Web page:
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Fitness and Photography for Fun - A blog on staying fit by hiking and doing photography by David Mendosa

Good Hygiene

October 26th, 2011 · 1 Comment

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Hygiene was good to me this weekend.

It was good for pictures. Hygiene is a little Colorado town with a funny name 18 miles north of Boulder. The town got its name not because it is particularly clean, but rather because the Rev. Jacob Flory established a “hygiene sanitarium” for tuberculosis patients there in 1882. The cool dry air that we have around here is good both for people and nature.

While the ponds at Pella Crossing, which are a mile this side of Hygiene, were my destination, I first drove around the backroads to see what I could see. Along North 59th Street in Hygiene, near where last February I got a favorite shot of a painted silo, I captured this fall scene:

Fall Colors

Fall Colors

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Then, I remembered having seen a huge cottonwood tree along Crane Hollow Road nearby. I didn’t get a satisfactory photo then for a couple of reasons (I didn’t have the right lens with me and the light was wrong). But when I went back there this weekend, it worked.

This “Gentle Giant of Boulder County” is America’s largest plains cottonwood, according to a sign there. It is 105 feet high, according to the sign (95 feet high according to the National Registry of Big Trees) and has a circumference of 36 feet, which is 432 inches). Since the National Registry says that “No image available,” I just sent them this one, which they immediately put online:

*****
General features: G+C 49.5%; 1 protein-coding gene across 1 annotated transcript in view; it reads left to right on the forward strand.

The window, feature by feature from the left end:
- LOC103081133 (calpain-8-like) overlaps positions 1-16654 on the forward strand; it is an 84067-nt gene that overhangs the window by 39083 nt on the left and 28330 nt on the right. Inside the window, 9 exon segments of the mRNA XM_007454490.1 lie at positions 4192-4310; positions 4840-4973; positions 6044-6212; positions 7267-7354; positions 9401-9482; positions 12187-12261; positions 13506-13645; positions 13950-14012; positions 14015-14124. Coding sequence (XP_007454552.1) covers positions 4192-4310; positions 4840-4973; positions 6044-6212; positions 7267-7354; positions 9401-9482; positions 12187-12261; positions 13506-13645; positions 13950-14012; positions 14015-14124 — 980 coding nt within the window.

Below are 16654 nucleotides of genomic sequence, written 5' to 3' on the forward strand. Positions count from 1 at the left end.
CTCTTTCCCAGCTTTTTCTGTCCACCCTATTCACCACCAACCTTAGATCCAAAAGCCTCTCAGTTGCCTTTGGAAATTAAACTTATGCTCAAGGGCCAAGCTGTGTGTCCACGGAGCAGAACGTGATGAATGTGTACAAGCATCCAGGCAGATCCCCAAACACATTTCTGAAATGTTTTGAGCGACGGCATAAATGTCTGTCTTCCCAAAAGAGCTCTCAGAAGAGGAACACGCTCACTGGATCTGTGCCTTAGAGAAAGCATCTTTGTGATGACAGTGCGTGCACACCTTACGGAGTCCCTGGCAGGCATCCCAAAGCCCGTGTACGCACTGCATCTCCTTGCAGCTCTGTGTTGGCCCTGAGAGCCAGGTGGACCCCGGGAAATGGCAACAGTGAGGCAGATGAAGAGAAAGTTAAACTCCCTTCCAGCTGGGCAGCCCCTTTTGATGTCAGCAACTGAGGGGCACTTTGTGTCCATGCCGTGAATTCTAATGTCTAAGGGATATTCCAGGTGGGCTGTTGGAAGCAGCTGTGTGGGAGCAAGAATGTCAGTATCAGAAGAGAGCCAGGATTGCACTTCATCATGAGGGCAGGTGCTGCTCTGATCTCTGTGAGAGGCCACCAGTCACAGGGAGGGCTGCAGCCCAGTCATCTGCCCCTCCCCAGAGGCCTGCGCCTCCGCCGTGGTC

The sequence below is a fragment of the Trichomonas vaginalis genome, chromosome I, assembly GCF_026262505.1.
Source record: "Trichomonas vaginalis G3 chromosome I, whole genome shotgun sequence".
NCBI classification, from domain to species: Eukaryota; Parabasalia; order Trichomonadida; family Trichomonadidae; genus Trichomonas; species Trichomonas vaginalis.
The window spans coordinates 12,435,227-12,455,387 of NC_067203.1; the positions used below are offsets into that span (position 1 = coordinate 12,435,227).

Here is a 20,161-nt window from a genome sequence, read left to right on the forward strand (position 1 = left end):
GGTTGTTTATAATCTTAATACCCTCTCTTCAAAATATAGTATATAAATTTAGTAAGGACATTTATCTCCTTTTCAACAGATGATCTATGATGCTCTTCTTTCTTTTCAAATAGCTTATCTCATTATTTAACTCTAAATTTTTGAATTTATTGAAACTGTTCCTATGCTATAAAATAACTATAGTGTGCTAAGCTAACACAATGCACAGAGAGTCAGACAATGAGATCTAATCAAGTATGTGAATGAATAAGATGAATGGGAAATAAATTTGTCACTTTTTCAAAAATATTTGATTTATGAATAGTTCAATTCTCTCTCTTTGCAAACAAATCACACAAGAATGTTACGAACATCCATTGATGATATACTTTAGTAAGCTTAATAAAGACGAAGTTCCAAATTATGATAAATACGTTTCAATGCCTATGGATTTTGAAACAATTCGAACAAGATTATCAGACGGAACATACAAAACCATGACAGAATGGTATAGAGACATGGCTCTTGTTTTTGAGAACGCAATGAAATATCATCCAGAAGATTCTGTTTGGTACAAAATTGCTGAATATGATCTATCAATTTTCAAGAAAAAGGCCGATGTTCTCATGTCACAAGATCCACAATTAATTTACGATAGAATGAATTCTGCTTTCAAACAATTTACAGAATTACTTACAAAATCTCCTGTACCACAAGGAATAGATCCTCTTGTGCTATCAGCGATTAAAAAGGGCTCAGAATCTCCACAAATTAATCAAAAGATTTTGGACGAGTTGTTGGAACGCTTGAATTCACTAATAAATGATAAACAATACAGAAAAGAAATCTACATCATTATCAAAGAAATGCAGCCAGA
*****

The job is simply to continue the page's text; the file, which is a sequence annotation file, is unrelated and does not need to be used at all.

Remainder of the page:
The Biggest Plains Cottonwood in the Country

The Biggest Plains Cottonwood in the Country

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Still driving to the ponds at Pella Crossing, I found this hawk perched on top of a pole along Hygiene Road. Using my SUV as a blind, I pulled right underneath the hawk for this shot:

A Red-Tailed Hawk and I Study Each Other

A Red-Tailed Hawk and I Study Each Other

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Reaching the ponds just an hour before the light faded behind the mountains, I broke a “rule” of photography and shot into the sun. This worked too:

A Trail at Pella Crossing

A Trail at Pella Crossing

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When I reached Webster Pond at Pella Crossing, the few birds remaining for the season were either along the pond’s far side or in the air. So I concentrated on looking up. What I saw was one of our most common birds — but one of the most graceful.

A Gull Flies Over Webster Pond

A Gull Flies Over Webster Pond

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Posted in: Photography

1 response so far ↓

  • 1 Shelley // Nov 2, 2011 at 4:35 pm

    The pic of the trail at Pella Crossing is absolutely gorgeous. Thanks for sharing such a beautiful view!!

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